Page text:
personal finance

Coronavirus warning: Fraudsters use simple trick to scam people over their pension


Fraudsters claim to be pension providers, insurers and other companies and contact people or business owners via emails, calls or texts. Victims are then prompted to provide personal information or money.

The Financial Conduct Authority said the current coronavirus pandemic is making people more vulnerable to market volatility.

The FCA issued a warning earlier this week stating that pension savers face risks due to the increased flexibility they have over their savings since the pension freedoms were introduced in 2015.

HSBC UK figures show £5 million were lost to scammers pretending to be legitimate investment companies in the period of 2019/2020.

Since the voluntary authorised push payment (APP) scams reimbursement code was introduced in May 2019, HSBC UK customers who were victim to investment fraud had larger amounts of money taken from them than any other type of APP scam, an average of £15,481 per case.

The bank warned some investment scams include fake bonds. Fraudsters copy real companies’ websites.

James Hewitson, head of wealth management at HSBC UK said: “We’re aware that fraudsters are using the coronavirus outbreak to take advantage of people who may be in an anxious state and facing financial difficulty.”

Pete Glancy, head of pension policy at Scottish Widows, warned: “Once you’ve handed your money over to fraudsters, there is often little chance of getting it back. They’re ready and waiting to disappear without a trace.”

He said a “big red flag to watch out for” is anyone asking you to withdraw money urgently from your pension or bank account for an investment opportunity.

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Other scammers claim that the victim’s insurance has been cancelled, reassuring them it could be reinstated in exchange for an additional fee.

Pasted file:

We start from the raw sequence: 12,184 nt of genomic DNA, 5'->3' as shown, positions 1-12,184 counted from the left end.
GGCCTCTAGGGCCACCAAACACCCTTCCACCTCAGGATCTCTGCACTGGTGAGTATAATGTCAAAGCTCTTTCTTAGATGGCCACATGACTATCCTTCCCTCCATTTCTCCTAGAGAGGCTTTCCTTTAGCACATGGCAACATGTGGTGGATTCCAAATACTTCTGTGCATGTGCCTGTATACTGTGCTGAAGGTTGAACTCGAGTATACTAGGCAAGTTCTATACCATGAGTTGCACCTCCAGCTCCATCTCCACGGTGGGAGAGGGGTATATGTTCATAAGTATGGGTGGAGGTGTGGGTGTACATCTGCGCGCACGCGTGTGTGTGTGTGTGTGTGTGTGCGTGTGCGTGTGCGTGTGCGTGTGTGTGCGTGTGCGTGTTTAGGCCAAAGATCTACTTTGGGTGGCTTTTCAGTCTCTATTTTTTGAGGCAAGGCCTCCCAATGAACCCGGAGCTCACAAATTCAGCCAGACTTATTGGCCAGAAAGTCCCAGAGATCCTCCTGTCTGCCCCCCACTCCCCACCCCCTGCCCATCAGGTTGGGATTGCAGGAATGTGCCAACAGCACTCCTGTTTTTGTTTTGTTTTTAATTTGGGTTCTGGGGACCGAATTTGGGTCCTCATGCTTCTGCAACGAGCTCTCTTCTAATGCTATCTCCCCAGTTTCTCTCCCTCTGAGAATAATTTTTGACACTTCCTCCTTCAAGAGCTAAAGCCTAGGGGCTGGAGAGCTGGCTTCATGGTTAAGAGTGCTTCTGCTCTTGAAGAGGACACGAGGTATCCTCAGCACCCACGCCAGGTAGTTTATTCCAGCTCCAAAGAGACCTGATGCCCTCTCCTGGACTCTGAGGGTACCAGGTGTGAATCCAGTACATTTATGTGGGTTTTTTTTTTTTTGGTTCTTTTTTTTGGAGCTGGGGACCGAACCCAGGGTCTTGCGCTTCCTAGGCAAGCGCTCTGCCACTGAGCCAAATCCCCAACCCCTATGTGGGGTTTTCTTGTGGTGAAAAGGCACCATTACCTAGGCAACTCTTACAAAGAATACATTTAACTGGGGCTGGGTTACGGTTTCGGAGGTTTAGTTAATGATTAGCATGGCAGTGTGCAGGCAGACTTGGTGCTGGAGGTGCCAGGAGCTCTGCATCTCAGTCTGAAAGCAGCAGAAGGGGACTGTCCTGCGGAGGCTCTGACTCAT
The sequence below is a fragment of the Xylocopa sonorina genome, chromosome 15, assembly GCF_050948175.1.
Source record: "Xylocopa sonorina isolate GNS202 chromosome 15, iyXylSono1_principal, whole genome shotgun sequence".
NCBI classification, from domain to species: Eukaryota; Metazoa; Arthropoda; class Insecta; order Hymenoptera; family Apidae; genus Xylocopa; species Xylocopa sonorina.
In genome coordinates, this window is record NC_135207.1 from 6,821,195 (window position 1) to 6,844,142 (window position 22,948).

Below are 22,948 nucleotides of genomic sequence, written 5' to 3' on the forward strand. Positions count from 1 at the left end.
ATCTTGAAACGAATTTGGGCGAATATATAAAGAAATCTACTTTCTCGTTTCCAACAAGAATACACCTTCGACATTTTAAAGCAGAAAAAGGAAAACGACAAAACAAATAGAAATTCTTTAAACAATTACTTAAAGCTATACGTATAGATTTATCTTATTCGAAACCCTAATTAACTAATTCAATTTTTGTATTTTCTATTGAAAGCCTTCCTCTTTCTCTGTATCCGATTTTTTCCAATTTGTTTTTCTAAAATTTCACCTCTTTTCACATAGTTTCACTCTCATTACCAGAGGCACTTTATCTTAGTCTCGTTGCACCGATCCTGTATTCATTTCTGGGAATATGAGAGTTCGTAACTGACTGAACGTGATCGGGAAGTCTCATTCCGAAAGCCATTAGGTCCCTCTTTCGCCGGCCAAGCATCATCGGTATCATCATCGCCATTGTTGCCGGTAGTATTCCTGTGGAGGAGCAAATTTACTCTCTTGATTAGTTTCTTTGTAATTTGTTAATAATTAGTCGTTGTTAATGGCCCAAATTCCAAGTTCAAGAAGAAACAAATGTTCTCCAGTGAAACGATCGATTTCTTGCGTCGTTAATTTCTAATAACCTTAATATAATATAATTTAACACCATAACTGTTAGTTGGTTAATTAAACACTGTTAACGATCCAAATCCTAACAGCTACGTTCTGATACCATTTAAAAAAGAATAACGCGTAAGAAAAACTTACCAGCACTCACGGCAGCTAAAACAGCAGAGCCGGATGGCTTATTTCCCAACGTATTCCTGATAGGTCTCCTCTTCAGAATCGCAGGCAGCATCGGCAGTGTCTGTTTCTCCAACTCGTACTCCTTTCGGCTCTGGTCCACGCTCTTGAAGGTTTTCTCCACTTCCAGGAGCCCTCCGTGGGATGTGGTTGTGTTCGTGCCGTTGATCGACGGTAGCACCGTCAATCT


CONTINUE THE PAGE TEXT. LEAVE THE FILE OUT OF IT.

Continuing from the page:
The ABI asked people to not feel under pressure to accept the offers when they seem too good to be true.

Mark Allen, the ABI’s manager, fraud and financial crime, said: “If someone offers you a deal that looks too good to be true, then it probably is.

“If you are unsure, always check the Financial Conduct Authority’s financial services register to make sure that who you are dealing with is genuine.”

Stephen Dalton, head of intelligence and investigations at the Insurance Fraud Bureau, said: “It’s important for the public to be wary and do basic checks.”

Charlotte Jackson, head of pensions operations and consumer protection at the Money and Pensions Service, said: “Difficult as it is, the most important thing is not to panic or rush into making any decisions about your pension at the moment.”

Detective chief inspector Andy Fyfe, head of the City of London Police’s Insurance Fraud Enforcement Department (Ifed), said: “Several of Ifed’s past cases have involved fraudsters who exploited other human tragedies, such as the Grenfell Tower Fire and London Bridge terror attack, and the Manchester Arena Bombing.”



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